What Is Being Done?In 2013, through funding from the Centers for Disease Control and Prevention (CDC), the Healthy Living through Environment, Policy, and Improved Clinical Care Program (EPICC) was established. EPICC works on Environmental Approaches that Promote Health. EPICC works: In Schools:[[br]] 1) Schools are encouraged to adopt the Comprehensive School Physical Activity Program. This framework encourages students to be physically active for 60 minutes a day through school, home and community activities.[[br]] 2) Height and weight trends are being tracked in a sample of elementary students to monitor Utah students.[[br]] 3) Action for Healthy Kids brings partners together to improve nutrition and physical activity environments in Utah's schools by implementing the school-based state plan strategies, working with local school boards to improve or develop policies for nutritious foods in schools. This includes recommendations for healthy vending options. In Worksites:[[br]] 1) The Utah Council for Worksite Health Promotion recognizes businesses that offer employee fitness and health promotion programs.[[br]] 2) EPICC partners with local health departments to encourage worksites to complete the CDC Scorecard and participate in yearly health risk assessment for their employees. EPICC provides toolkits and other resources for employers interested in implementing wellness programs through the [http://choosehealth.utah.gov choosehealth.utah.gov] website: [http://choosehealth.utah.gov/worksites/why-worksite-wellness.php] -- In Communities:[[br]] 1) Local health departments (LHDs) receive federal funding to partner with schools, worksites, and other community based organizations to increase access to fresh fruits and vegetables through farmers markets and retail stores. LHDs also work with cities within their jurisdictions to create a built environment that encourages physical activity. In Healthcare:[[br]] 1) EPICC works with health care systems to establish community clinical linkages to support individuals at risk for or diagnosed with diabetes or hypertension to engage in lifestyle change programs such as chronic disease self-management and diabetes prevention programs. In Childcare:[[br]] 1) Nine local health departments statewide have implemented the TOP Star program, which aims to improve the nutrition and physical activity environments and achieve best practice in child care centers and homes.[[br]] 2) EPICC works with state and local partners through the Childcare Obesity Prevention workgroup to implement policy and systems changes in early care and education across agencies statewide.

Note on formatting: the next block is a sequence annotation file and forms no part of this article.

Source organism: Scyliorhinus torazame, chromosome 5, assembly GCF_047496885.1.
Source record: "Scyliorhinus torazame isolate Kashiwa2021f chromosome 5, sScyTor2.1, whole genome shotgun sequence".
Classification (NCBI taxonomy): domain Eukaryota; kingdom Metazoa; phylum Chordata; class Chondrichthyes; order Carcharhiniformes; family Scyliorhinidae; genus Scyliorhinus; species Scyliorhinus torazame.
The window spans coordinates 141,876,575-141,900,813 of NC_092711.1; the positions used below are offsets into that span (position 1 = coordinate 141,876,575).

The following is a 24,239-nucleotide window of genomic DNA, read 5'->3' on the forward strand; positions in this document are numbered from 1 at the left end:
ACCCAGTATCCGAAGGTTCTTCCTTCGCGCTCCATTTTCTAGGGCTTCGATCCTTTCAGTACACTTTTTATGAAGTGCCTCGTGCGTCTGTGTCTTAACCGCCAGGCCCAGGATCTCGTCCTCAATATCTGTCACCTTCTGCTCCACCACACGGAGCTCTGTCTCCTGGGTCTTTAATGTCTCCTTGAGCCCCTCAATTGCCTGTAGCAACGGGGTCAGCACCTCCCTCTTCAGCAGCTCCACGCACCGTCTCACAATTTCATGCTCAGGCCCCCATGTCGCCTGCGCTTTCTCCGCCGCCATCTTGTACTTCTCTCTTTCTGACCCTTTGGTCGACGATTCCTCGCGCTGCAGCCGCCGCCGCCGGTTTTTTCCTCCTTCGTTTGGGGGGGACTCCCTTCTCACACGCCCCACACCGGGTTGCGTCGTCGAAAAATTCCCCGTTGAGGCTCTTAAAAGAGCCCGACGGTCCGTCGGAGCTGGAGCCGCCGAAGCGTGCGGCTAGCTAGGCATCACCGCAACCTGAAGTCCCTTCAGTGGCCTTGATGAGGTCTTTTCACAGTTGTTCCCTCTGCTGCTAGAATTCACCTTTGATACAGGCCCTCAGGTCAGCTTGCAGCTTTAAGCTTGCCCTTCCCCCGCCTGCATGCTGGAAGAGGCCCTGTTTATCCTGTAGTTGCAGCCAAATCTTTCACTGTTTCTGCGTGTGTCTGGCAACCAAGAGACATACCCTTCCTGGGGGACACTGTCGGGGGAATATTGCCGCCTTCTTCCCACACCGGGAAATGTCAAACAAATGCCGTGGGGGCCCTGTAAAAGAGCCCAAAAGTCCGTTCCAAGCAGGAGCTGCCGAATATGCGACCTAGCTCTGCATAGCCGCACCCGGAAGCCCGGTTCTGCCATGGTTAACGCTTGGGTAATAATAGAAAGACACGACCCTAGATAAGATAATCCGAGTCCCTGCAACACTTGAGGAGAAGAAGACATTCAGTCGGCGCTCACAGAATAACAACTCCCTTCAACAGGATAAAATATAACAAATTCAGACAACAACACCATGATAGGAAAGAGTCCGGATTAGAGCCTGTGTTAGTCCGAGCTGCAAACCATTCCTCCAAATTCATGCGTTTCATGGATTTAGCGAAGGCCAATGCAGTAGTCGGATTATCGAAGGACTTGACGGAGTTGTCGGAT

Evidence-based PracticesThe EPICC program promotes evidence based practices collected by the Center TRT. The Center for Training and Research Translation (Center TRT) bridges the gap between research and practice and supports the efforts of public health practitioners working in nutrition, physical activity, and obesity prevention by: *Reviewing evidence of public health impact and disseminating population-level interventions; *Designing and providing practice-relevant training both in-person and web-based; *Addressing social determinants of health and health equity through training and translation efforts; and, *Providing guidance on evaluating policies and programs aimed at impacting healthy eating and physical activity. [[br]] Appropriate evidence based interventions can be found at: [http://www.centertrt.org/?p=interventions_interventions_overview]
Available ServicesGold Medal School Initiative - for more information, call 801-538-6142 Action for Healthy Kids Local School Policy CD - for more information, call 801-538-6142 The Utah Department of Health houses the Healthy Living through Environment, Policy and Improved Clinical Care (EPICC). The EPICC website has information on healthy living, including prevention of diabetes, heart disease and stroke on [http://www.choosehealth.utah.gov]. Utah Worksite Wellness Council is a non-profit organization made up of volunteers from organizations across Utah. Information is available at [http://utahworksitewellness.org].
Page Content Updated On 01/29/2018, Published on 02/08/2018